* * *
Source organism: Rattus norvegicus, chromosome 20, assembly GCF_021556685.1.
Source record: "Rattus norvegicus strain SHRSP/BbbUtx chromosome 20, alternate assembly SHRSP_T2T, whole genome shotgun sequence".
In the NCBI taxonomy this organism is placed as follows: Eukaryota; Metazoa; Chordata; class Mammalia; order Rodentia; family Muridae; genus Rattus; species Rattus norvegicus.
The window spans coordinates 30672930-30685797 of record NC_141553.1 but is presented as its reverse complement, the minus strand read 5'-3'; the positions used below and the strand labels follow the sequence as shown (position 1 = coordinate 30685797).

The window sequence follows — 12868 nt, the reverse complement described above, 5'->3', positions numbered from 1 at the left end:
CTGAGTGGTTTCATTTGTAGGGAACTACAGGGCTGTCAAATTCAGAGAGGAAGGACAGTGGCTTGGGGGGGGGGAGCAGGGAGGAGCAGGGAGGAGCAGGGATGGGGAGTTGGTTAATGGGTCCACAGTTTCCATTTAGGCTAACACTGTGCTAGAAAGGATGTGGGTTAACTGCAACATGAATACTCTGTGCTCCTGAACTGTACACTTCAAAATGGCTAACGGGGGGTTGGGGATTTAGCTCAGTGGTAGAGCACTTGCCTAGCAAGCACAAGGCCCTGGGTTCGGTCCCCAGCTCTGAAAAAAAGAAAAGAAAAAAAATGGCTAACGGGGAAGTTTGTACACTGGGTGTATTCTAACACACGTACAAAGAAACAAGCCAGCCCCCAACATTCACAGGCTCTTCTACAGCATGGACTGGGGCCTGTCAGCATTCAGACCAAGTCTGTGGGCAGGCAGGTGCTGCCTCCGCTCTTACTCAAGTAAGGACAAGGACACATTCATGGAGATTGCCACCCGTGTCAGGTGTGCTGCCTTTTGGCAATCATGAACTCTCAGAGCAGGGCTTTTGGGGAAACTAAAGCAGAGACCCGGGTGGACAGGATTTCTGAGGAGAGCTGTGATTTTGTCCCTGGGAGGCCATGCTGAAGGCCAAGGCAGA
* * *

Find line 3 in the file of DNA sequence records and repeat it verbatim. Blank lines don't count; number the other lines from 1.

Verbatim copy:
In the NCBI taxonomy this organism is placed as follows: Eukaryota; Metazoa; Chordata; class Mammalia; order Rodentia; family Muridae; genus Rattus; species Rattus norvegicus.